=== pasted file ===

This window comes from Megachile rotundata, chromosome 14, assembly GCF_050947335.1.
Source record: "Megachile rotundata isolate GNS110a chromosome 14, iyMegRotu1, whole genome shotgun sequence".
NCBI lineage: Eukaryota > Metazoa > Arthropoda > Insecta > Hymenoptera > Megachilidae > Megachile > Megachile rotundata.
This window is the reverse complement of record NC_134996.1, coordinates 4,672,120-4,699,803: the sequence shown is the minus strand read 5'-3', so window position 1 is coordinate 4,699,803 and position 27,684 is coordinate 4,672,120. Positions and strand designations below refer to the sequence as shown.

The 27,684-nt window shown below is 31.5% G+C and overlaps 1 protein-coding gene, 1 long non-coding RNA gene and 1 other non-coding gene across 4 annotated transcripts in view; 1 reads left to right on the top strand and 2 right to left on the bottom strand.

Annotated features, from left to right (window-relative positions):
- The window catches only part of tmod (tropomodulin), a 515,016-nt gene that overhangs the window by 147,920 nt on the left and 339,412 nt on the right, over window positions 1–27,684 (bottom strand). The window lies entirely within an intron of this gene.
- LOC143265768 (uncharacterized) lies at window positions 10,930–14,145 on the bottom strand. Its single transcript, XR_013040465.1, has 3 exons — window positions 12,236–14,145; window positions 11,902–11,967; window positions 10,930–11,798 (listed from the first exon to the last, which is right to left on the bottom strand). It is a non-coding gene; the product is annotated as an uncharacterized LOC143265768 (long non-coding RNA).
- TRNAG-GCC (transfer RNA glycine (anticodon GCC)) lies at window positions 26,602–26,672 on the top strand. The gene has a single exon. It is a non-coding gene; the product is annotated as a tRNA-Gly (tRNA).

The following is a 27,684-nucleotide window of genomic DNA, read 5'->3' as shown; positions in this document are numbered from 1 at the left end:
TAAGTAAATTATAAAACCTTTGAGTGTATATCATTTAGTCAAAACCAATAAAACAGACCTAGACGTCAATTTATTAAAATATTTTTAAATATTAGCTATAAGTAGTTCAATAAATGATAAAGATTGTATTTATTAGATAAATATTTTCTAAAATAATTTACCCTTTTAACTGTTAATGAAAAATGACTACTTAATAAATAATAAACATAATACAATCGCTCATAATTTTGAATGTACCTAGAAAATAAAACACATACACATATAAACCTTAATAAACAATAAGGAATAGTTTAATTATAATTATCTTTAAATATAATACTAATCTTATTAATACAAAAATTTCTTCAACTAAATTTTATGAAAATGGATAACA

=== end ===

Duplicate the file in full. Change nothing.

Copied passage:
This window comes from Megachile rotundata, chromosome 14, assembly GCF_050947335.1.
Source record: "Megachile rotundata isolate GNS110a chromosome 14, iyMegRotu1, whole genome shotgun sequence".
NCBI lineage: Eukaryota > Metazoa > Arthropoda > Insecta > Hymenoptera > Megachilidae > Megachile > Megachile rotundata.
This window is the reverse complement of record NC_134996.1, coordinates 4,672,120-4,699,803: the sequence shown is the minus strand read 5'-3', so window position 1 is coordinate 4,699,803 and position 27,684 is coordinate 4,672,120. Positions and strand designations below refer to the sequence as shown.

The 27,684-nt window shown below is 31.5% G+C and overlaps 1 protein-coding gene, 1 long non-coding RNA gene and 1 other non-coding gene across 4 annotated transcripts in view; 1 reads left to right on the top strand and 2 right to left on the bottom strand.

Annotated features, from left to right (window-relative positions):
- The window catches only part of tmod (tropomodulin), a 515,016-nt gene that overhangs the window by 147,920 nt on the left and 339,412 nt on the right, over window positions 1–27,684 (bottom strand). The window lies entirely within an intron of this gene.
- LOC143265768 (uncharacterized) lies at window positions 10,930–14,145 on the bottom strand. Its single transcript, XR_013040465.1, has 3 exons — window positions 12,236–14,145; window positions 11,902–11,967; window positions 10,930–11,798 (listed from the first exon to the last, which is right to left on the bottom strand). It is a non-coding gene; the product is annotated as an uncharacterized LOC143265768 (long non-coding RNA).
- TRNAG-GCC (transfer RNA glycine (anticodon GCC)) lies at window positions 26,602–26,672 on the top strand. The gene has a single exon. It is a non-coding gene; the product is annotated as a tRNA-Gly (tRNA).

The following is a 27,684-nucleotide window of genomic DNA, read 5'->3' as shown; positions in this document are numbered from 1 at the left end:
TAAGTAAATTATAAAACCTTTGAGTGTATATCATTTAGTCAAAACCAATAAAACAGACCTAGACGTCAATTTATTAAAATATTTTTAAATATTAGCTATAAGTAGTTCAATAAATGATAAAGATTGTATTTATTAGATAAATATTTTCTAAAATAATTTACCCTTTTAACTGTTAATGAAAAATGACTACTTAATAAATAATAAACATAATACAATCGCTCATAATTTTGAATGTACCTAGAAAATAAAACACATACACATATAAACCTTAATAAACAATAAGGAATAGTTTAATTATAATTATCTTTAAATATAATACTAATCTTATTAATACAAAAATTTCTTCAACTAAATTTTATGAAAATGGATAACA